When they start new roles, some leaders feel tempted to institute changes right away to make an immediate impact.
Unless it’s an emergency, there is no need for it.
This mindset is born from insecurity. All too often, new leaders enter the mix and are worried about how people view them, causing them to try and make their mark on a new role. They are trying to impress, saying to both superiors and subordinates: Look at me.
When you let this insecurity drive your conduct, you put unnecessary stress on yourself and your direct reports. Nothing good happens.
As you transition into learning how to demonstrate leadership in your new role, here are some tips to keep in mind to make the process as smooth as it can be.
Respect the Existing Culture
Any time you ask people to change what they are doing, you put more work on their plate. This leads to stress. The uncertainty of doing something new breeds fear, further compounding that stress and impeding all ability to produce.
First things first: When you assume a new leadership position, resist the urge to transform the team, department, or organization overnight. Learn the lay of the land first and trust the team to do the jobs they were hired to do.
When new leaders are uncomfortable, they want to alleviate the stress and pressure and get comfortable as quickly as possible. They fear they will be exposed as incompetent or a poor fit for the job, leading them down the slippery slope to micromanagement.
Although leaders are hired to delegate, many new leaders believe that delegation is giving up control. Micromanaging, on the other hand, enables them to maintain control. As such, insecure new leaders tend to wield the control of micromanagement like a sword, scrutinizing every single move—and driving their team’s production and morale into the dirt.
Believe in Yourself
Insecure new leaders often worry that they are not prepared for the job they were hired to do. Unfortunately, this lack of confidence is very evident to the team. Because it’s hard for employees to believe in leaders who don’t believe in themselves, this mindset can have a disastrous impact on the organization.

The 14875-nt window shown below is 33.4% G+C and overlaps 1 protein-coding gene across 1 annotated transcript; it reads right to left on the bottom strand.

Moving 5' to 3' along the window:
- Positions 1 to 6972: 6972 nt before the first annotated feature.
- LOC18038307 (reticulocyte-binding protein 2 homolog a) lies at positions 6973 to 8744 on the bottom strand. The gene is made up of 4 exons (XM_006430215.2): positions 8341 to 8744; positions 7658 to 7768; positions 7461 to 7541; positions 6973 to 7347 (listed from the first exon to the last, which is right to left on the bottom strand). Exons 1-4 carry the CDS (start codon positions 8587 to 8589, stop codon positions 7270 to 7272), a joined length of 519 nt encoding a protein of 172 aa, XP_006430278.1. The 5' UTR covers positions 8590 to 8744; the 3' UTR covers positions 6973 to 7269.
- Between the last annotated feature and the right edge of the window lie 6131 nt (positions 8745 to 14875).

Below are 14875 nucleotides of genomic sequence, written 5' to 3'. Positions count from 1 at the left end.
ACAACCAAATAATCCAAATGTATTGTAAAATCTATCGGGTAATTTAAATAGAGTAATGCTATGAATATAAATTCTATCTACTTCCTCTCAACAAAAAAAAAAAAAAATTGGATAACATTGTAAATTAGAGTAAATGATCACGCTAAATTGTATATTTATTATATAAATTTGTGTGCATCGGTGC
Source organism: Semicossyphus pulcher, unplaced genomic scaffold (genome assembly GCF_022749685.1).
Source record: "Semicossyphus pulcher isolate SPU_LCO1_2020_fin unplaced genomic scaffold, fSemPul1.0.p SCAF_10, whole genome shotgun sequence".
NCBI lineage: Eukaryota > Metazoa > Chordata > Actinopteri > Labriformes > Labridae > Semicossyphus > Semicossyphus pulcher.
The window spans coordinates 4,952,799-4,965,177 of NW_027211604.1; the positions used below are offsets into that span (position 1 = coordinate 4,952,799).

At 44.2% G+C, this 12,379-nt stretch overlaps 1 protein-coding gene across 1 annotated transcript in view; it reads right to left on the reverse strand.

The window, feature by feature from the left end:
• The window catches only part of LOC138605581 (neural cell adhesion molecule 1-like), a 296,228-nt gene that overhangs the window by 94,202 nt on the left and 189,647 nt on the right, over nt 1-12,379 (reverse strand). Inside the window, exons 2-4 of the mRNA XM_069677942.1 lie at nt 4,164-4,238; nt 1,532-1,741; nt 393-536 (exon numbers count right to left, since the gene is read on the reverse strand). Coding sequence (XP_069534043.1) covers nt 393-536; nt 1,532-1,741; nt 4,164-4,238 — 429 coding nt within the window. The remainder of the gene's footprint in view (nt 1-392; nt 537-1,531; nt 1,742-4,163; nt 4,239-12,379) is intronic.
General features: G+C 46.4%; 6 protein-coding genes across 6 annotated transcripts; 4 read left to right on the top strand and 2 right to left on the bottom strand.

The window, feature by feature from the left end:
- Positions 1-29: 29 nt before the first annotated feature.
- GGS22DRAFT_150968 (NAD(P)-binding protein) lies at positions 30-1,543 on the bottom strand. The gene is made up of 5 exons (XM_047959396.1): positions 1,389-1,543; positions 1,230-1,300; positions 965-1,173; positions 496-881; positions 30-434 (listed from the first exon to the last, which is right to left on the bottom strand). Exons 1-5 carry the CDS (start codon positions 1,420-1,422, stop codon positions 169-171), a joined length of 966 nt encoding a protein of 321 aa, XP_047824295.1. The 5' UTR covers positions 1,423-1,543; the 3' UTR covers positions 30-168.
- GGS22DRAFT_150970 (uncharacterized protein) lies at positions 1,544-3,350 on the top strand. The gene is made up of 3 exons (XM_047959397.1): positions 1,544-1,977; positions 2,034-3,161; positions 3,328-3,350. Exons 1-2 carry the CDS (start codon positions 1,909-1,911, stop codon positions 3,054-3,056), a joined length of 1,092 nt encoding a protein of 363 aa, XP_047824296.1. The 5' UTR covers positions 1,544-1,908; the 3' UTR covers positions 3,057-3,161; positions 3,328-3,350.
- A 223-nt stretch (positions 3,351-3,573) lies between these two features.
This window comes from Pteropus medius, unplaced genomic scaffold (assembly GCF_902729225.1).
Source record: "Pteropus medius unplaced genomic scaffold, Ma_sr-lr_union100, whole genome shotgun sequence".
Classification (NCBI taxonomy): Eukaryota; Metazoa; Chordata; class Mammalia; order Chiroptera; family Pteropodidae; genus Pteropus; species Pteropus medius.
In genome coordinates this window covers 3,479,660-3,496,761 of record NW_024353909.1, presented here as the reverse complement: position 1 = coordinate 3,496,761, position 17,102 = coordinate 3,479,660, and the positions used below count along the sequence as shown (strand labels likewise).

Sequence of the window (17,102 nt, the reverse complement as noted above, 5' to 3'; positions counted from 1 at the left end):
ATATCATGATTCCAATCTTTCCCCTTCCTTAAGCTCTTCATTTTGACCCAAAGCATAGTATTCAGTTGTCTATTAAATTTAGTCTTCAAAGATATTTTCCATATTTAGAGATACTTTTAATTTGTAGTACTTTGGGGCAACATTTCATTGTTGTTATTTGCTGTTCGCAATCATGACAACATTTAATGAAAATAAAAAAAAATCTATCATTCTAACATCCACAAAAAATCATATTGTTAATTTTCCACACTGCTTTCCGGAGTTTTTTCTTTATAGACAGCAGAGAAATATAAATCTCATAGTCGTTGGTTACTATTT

As you transition into a new role, keep in mind that your direct reports do not expect you to be a perfect leader. Instead, they want a certain level of confidence and preparedness. They also want you to be patient and authentic.
That starts with recognizing you’re not the end-all-be-all—and that you don’t have all the knowledge you need to thrive in the position on day one.
Don’t Be Two-Faced
Some new leaders come in and tell their teams that they are allowed to run their shops the way they have been—but they need to make these five small changes first.
This is as duplicitous a statement as you’ll ever hear—and the perfect example of micromanagement. Although the C-suite tends to overlook micromanagement—it’s what got them to where they are, after all—subordinates immediately recognize it.
Unfortunately, because micromanagement undermines autonomy, this approach will either cause employees to leave or, even worse, stick around but no longer engage.
Part of being an impactful leader is your ability to include your team in the decision-making process, even if you don’t end up implementing their ideas. Even if your team suggests taking Avenue B but you’re sticking with your decision to take Avenue A, allowing them to contribute to the discussion is critical. You can articulate your reasoning later, but by giving them a voice, you’re creating an environment in which they are willing to contribute.
If everyone on the team feels they have a say in the direction of the company, you create buy-in among your team. On the flip side, when every decision is made top-down with little to no discussion, you will discourage your team. They’ll stop sharing ideas, stop taking initiatives, and stop investing in the organization.
Adopt the Right Mindset
Many new leaders are arrogant based on their position in the organization. Most fail to realize there’s a major difference between leadership, confidence, and arrogance.
Arrogance is usually compensation for insecurity. To these leaders, making themselves look good takes precedence over making the team look good. This behavior is readily apparent to the team, causing negative emotions and dynamics.
In many cases, you can’t even blame new leaders for acting this way. They usually don’t have any role models to look to as examples of effective leadership. They are just imitating the leaders they have had over the years.
Unfortunately, this feeds into a cycle of bad leadership.
You can avoid this fate by adopting the right mindset. Understand that it is not all about you, and think about how having a new boss impacts a team. Be transparent and invite your new team into the decision-making process from the outset.
For example, you can use a Label™ like this: It seems like you guys have a vision for what this team’s next chapter is going to look like moving forward? Listen to what they’re saying, using Labels, Mirrors™, and paraphrasing to show that you’re listening at the deepest level possible.
When it’s your turn to speak, use a no-oriented question to kick things off: Are you against me sharing what I was thinking? They will say no. At this point, use an Accusation Audit™: This probably isn’t going to be what you want to hear. You’re probably going to think I’m trying to impose my will. Then lay it all out, and follow it with a simple Calibrated Question™: What about what I just said causes you concern?
By deferring to your team and showing them you understand exactly where they’re coming from and what they’re thinking, you’ll empower the whole team.
For more information on what you can do to demonstrate next-level leadership, check out our infographic, “7 Characteristics of Effective Leadership.”